I am walking up a mountain. I used to live here. It is getting dark. Southern California’s San Gabriel Mountains envelop me, take me. They are silent and watchful, careless of my meager problems and insecurities. Neither knowing nor caring that a solitary human among them hiked these hills thousands of times and felt at one with them.
And yet I love them. They do not love me because they are only rock and moss and the action of uplifted and subverted fault line tectonics. Beautifully profound and yet existentially indifferent.
Why, after not living here for over a year, did I return to the San Gabes at sunset? Partly to reminisce. I arrived in Southern Cal as a scrawny, inexperienced 17-year-old. I moved to Altadena in 2001 because it reminded me briefly of home in New Jersey and because of the extremely tenuous geographical congruity: Like New Jersey, Altadena is on the northeast edge of its parent. It seemed a natural way to preserve my link with my homeland. Unlike my home, northeast greater Los Angeles is a land of mountains and warmth 12 months of the year. These mountains that form the LA Basin mark the northernmost—and most rugged—boundary separating “Southern California” from the High Desert. Beyond it is only uncertainty and poverty and no stars nor stripes. To the west, the Pacific. To the east, the real world.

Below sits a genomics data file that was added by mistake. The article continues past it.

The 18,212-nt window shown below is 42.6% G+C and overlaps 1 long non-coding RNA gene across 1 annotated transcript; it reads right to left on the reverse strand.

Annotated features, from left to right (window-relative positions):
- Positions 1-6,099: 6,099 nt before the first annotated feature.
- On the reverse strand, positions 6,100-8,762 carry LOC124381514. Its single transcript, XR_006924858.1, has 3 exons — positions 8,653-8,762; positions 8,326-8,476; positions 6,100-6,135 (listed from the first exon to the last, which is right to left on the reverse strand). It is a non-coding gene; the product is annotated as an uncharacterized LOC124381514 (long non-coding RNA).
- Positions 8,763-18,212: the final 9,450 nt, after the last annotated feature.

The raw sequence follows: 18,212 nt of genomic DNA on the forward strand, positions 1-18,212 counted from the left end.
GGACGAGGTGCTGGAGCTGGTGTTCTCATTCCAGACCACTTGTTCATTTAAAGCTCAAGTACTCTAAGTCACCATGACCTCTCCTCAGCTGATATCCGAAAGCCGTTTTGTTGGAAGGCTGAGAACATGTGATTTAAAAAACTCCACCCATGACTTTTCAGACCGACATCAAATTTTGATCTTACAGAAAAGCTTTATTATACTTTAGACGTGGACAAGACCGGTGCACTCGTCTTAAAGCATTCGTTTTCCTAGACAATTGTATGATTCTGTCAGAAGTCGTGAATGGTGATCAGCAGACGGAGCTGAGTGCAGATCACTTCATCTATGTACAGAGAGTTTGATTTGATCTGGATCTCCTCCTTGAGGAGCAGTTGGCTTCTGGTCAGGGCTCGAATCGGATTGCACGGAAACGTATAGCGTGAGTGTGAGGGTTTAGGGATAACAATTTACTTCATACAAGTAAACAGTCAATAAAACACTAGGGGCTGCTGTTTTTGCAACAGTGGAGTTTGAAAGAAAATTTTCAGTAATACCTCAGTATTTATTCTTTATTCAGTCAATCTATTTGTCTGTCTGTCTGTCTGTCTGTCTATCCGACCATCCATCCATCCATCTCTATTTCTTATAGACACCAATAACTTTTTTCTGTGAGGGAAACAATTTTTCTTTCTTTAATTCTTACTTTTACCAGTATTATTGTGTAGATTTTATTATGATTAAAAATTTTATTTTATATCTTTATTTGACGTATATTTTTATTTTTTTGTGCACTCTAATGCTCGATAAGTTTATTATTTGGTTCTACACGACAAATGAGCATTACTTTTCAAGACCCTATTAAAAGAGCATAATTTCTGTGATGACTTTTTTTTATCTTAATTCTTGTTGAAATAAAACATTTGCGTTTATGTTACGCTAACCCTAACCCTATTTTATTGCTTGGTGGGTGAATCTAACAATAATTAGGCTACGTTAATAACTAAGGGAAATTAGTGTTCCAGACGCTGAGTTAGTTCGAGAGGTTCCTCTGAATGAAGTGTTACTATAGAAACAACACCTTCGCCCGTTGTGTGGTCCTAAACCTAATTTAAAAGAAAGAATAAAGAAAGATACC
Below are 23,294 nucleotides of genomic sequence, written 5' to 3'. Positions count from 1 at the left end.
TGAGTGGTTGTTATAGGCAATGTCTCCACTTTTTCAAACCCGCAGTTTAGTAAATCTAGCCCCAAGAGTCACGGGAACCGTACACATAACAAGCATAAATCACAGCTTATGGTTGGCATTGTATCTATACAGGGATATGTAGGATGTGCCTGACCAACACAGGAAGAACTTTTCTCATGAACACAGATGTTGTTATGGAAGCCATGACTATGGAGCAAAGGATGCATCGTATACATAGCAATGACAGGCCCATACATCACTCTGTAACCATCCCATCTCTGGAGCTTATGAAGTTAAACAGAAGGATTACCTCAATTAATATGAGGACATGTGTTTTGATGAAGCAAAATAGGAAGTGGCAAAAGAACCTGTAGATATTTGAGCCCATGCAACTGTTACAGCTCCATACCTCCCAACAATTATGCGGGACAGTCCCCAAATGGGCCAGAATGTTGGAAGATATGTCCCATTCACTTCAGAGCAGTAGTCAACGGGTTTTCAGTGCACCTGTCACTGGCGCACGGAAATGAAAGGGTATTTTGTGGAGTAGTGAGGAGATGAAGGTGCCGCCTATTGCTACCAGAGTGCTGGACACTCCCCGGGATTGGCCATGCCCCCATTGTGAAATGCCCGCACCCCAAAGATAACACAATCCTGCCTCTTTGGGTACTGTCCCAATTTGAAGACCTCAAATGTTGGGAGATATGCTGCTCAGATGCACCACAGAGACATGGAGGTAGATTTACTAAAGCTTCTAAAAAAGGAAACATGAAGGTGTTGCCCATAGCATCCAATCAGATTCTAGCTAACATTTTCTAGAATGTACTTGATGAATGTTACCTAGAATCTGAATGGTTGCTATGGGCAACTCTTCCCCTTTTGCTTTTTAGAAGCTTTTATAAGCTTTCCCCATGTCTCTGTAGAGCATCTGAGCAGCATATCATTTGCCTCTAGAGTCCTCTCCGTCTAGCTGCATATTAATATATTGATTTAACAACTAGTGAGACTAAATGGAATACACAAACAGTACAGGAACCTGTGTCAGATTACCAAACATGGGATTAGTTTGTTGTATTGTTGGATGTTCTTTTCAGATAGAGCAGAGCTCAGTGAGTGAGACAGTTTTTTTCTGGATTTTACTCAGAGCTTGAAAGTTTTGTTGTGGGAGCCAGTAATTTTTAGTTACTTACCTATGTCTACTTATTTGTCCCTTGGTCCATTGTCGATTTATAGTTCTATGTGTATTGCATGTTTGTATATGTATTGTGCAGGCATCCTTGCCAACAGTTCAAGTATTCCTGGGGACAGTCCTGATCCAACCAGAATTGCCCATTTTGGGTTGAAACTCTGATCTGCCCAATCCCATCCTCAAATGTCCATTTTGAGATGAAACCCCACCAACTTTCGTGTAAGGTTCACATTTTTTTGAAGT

I used to live only a few miles from here. When I first mounted these hills I was barely in my twenties. I got lost, but a guy named Marco told me to take a path down to his home, where a long-haired guy would refill my water bottle and give me a power bar for the hop back to the valley just below JPL. I ran into llamas from a local farm and imagined the terrain along the trail teeming with drooling Uruk-hai. On a trail up to the higher grounds I came up with a story about a swordsman who opts not to kill a foe after winning a duel—the opponent winds up becoming a wicked king and thus the question is asked: Was the swordsman’s mercy at all beneficial?
Mostly, though, I recall these mountains and hiking them with A. In these mountains we argued and laughed, we explored and walked until the sun went down. In this present moment I stop at a spot where we once made love standing up in the dark with the lights of Pasadena below us.
I don’t miss her. I do miss the mountains. But I don’t belong here. I lived here for 15 years and yet never once felt that I truly belonged. I was always a visitor and a foreigner in this land of sun and fun. My friend Screenwriter once said that the great illusion of L.A. is that there is no sense of time passing. When every day is sunny and 70%, there is only one continuous burn of narrative without time passing.
But I am older now. I moved to Altandena barely 23; now I am 33. When I think back on all that has happened to me in those ten years—good, bad and ugly—I stand now here amongst these rapidly darkening crags and ponder all that went wrong. All the wrongs that were done to me. All that I forgave and all that I’ve forgotten.
I am at a turning point. After 15 years in the Land of Sun and Fun, I left last fall. I moved back into my childhood home with my rapidly aging parents. Back home is where I am from, where I “belong” but not where I “should be.” But the truth is that there is no “should”; there is only is.
It is darkening and the fallen sun turns these rocks red with extinction. I have cheated death numerous times—by car, by train, by plane—and yet some dark part of me almost believe it’s near. No one gets by forever.
I’m not sure I’m ready to go. With only the silence and the dark of these dying mountains for company, I come down. I’m not sure where I’m supposed to go, but I’ll go there anyway.